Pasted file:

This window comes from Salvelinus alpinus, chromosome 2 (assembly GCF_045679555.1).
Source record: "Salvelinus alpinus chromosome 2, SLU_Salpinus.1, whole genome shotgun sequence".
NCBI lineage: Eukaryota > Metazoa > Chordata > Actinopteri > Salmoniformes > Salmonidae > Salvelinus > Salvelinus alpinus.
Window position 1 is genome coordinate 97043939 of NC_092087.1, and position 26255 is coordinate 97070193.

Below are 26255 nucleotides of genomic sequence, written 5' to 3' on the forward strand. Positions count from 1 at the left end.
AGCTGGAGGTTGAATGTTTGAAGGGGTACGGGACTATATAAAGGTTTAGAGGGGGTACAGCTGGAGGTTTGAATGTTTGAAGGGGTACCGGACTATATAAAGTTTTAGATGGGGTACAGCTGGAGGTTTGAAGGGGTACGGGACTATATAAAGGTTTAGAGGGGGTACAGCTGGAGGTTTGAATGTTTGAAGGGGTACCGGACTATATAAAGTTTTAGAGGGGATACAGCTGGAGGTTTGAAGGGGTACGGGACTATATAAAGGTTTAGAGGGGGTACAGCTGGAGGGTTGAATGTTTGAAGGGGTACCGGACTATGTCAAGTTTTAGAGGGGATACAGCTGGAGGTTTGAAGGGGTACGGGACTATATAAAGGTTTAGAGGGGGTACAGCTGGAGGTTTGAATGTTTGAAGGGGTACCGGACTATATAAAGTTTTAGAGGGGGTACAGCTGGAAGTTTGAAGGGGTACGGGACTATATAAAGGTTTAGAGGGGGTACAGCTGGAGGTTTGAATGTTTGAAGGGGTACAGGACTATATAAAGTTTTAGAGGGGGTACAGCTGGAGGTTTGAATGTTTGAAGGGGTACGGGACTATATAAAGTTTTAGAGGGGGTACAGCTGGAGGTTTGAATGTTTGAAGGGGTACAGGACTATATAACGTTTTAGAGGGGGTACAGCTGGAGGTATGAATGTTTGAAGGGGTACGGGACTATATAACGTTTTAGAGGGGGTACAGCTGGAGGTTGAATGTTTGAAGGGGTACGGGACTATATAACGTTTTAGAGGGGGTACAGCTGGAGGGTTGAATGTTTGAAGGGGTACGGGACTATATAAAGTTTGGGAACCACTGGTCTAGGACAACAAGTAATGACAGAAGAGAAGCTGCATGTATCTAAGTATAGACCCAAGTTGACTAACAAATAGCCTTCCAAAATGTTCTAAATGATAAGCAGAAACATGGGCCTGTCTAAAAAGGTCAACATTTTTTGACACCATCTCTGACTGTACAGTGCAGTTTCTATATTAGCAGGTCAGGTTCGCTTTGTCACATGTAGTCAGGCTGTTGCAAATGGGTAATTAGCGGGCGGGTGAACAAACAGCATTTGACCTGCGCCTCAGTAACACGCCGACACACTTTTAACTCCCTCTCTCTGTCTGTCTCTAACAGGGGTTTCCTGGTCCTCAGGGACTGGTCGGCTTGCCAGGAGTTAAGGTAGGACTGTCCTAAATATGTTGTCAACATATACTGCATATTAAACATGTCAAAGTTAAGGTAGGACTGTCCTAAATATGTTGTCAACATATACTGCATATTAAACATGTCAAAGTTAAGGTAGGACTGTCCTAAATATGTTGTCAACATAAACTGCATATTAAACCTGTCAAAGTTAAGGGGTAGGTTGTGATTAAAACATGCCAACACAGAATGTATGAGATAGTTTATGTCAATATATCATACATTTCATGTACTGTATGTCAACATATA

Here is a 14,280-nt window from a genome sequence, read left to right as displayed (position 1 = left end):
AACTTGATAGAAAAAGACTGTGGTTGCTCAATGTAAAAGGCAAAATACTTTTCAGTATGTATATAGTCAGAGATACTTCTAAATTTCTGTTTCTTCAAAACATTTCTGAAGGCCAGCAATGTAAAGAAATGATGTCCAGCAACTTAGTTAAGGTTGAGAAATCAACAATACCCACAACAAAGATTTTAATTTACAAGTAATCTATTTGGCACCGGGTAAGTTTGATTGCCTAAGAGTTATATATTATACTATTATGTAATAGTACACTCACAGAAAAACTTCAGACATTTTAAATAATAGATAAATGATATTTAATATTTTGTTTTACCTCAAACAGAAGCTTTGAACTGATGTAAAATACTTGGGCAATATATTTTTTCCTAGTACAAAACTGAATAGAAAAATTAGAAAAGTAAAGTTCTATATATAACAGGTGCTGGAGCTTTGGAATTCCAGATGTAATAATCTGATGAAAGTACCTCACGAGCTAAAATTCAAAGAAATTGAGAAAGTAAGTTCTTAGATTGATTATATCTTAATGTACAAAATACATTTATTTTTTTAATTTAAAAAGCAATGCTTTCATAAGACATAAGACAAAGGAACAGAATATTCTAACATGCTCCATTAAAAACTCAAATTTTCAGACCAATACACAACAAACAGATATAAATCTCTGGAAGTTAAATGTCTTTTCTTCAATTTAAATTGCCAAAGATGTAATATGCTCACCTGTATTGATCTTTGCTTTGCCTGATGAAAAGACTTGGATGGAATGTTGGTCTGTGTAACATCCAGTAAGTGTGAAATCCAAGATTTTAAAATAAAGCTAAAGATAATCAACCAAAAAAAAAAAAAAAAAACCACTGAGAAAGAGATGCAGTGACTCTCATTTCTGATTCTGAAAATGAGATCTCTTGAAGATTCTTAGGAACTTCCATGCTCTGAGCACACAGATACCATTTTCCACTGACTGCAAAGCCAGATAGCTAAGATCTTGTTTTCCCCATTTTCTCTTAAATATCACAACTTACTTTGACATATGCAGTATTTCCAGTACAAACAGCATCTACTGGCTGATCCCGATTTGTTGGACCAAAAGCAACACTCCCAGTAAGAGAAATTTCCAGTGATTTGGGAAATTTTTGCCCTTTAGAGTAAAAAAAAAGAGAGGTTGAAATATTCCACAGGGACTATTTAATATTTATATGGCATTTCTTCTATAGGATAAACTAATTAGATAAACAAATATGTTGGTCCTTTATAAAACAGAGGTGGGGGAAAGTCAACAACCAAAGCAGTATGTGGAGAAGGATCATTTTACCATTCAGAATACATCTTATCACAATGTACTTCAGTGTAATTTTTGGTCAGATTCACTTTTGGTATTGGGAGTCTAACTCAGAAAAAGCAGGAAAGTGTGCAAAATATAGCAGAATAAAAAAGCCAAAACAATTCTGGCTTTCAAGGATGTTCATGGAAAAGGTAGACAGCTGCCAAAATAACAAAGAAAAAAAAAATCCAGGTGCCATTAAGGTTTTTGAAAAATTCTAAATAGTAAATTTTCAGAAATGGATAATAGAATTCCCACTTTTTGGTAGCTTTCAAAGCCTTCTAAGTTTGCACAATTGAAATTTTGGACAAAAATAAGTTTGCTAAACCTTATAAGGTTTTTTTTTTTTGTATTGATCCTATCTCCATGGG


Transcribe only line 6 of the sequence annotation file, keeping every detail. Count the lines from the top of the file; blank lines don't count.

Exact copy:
AGCTGGAGGTTGAATGTTTGAAGGGGTACGGGACTATATAAAGGTTTAGAGGGGGTACAGCTGGAGGTTTGAATGTTTGAAGGGGTACCGGACTATATAAAGTTTTAGATGGGGTACAGCTGGAGGTTTGAAGGGGTACGGGACTATATAAAGGTTTAGAGGGGGTACAGCTGGAGGTTTGAATGTTTGAAGGGGTACCGGACTATATAAAGTTTTAGAGGGGATACAGCTGGAGGTTTGAAGGGGTACGGGACTATATAAAGGTTTAGAGGGGGTACAGCTGGAGGGTTGAATGTTTGAAGGGGTACCGGACTATGTCAAGTTTTAGAGGGGATACAGCTGGAGGTTTGAAGGGGTACGGGACTATATAAAGGTTTAGAGGGGGTACAGCTGGAGGTTTGAATGTTTGAAGGGGTACCGGACTATATAAAGTTTTAGAGGGGGTACAGCTGGAAGTTTGAAGGGGTACGGGACTATATAAAGGTTTAGAGGGGGTACAGCTGGAGGTTTGAATGTTTGAAGGGGTACAGGACTATATAAAGTTTTAGAGGGGGTACAGCTGGAGGTTTGAATGTTTGAAGGGGTACGGGACTATATAAAGTTTTAGAGGGGGTACAGCTGGAGGTTTGAATGTTTGAAGGGGTACAGGACTATATAACGTTTTAGAGGGGGTACAGCTGGAGGTATGAATGTTTGAAGGGGTACGGGACTATATAACGTTTTAGAGGGGGTACAGCTGGAGGTTGAATGTTTGAAGGGGTACGGGACTATATAACGTTTTAGAGGGGGTACAGCTGGAGGGTTGAATGTTTGAAGGGGTACGGGACTATATAAAGTTTGGGAACCACTGGTCTAGGACAACAAGTAATGACAGAAGAGAAGCTGCATGTATCTAAGTATAGACCCAAGTTGACTAACAAATAGCCTTCCAAAATGTTCTAAATGATAAGCAGAAACATGGGCCTGTCTAAAAAGGTCAACATTTTTTGACACCATCTCTGACTGTACAGTGCAGTTTCTATATTAGCAGGTCAGGTTCGCTTTGTCACATGTAGTCAGGCTGTTGCAAATGGGTAATTAGCGGGCGGGTGAACAAACAGCATTTGACCTGCGCCTCAGTAACACGCCGACACACTTTTAACTCCCTCTCTCTGTCTGTCTCTAACAGGGGTTTCCTGGTCCTCAGGGACTGGTCGGCTTGCCAGGAGTTAAGGTAGGACTGTCCTAAATATGTTGTCAACATATACTGCATATTAAACATGTCAAAGTTAAGGTAGGACTGTCCTAAATATGTTGTCAACATATACTGCATATTAAACATGTCAAAGTTAAGGTAGGACTGTCCTAAATATGTTGTCAACATAAACTGCATATTAAACCTGTCAAAGTTAAGGGGTAGGTTGTGATTAAAACATGCCAACACAGAATGTATGAGATAGTTTATGTCAATATATCATACATTTCATGTACTGTATGTCAACATATA